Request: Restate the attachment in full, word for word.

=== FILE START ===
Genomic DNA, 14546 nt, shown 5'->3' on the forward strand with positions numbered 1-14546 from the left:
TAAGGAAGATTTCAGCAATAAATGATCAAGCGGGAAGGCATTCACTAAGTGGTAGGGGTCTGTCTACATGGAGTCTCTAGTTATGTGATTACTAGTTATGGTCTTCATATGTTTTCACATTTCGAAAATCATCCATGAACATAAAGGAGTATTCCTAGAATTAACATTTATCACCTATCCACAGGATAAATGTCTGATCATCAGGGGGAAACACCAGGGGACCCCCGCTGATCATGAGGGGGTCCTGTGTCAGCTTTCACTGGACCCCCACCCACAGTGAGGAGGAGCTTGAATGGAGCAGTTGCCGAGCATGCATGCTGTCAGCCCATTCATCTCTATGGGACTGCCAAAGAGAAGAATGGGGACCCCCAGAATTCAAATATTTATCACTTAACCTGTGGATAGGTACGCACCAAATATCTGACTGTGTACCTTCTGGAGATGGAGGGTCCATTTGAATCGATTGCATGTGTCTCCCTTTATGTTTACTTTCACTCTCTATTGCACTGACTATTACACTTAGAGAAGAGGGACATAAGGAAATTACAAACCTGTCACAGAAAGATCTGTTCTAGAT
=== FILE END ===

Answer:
Genomic DNA, 14546 nt, shown 5'->3' on the forward strand with positions numbered 1-14546 from the left:
TAAGGAAGATTTCAGCAATAAATGATCAAGCGGGAAGGCATTCACTAAGTGGTAGGGGTCTGTCTACATGGAGTCTCTAGTTATGTGATTACTAGTTATGGTCTTCATATGTTTTCACATTTCGAAAATCATCCATGAACATAAAGGAGTATTCCTAGAATTAACATTTATCACCTATCCACAGGATAAATGTCTGATCATCAGGGGGAAACACCAGGGGACCCCCGCTGATCATGAGGGGGTCCTGTGTCAGCTTTCACTGGACCCCCACCCACAGTGAGGAGGAGCTTGAATGGAGCAGTTGCCGAGCATGCATGCTGTCAGCCCATTCATCTCTATGGGACTGCCAAAGAGAAGAATGGGGACCCCCAGAATTCAAATATTTATCACTTAACCTGTGGATAGGTACGCACCAAATATCTGACTGTGTACCTTCTGGAGATGGAGGGTCCATTTGAATCGATTGCATGTGTCTCCCTTTATGTTTACTTTCACTCTCTATTGCACTGACTATTACACTTAGAGAAGAGGGACATAAGGAAATTACAAACCTGTCACAGAAAGATCTGTTCTAGAT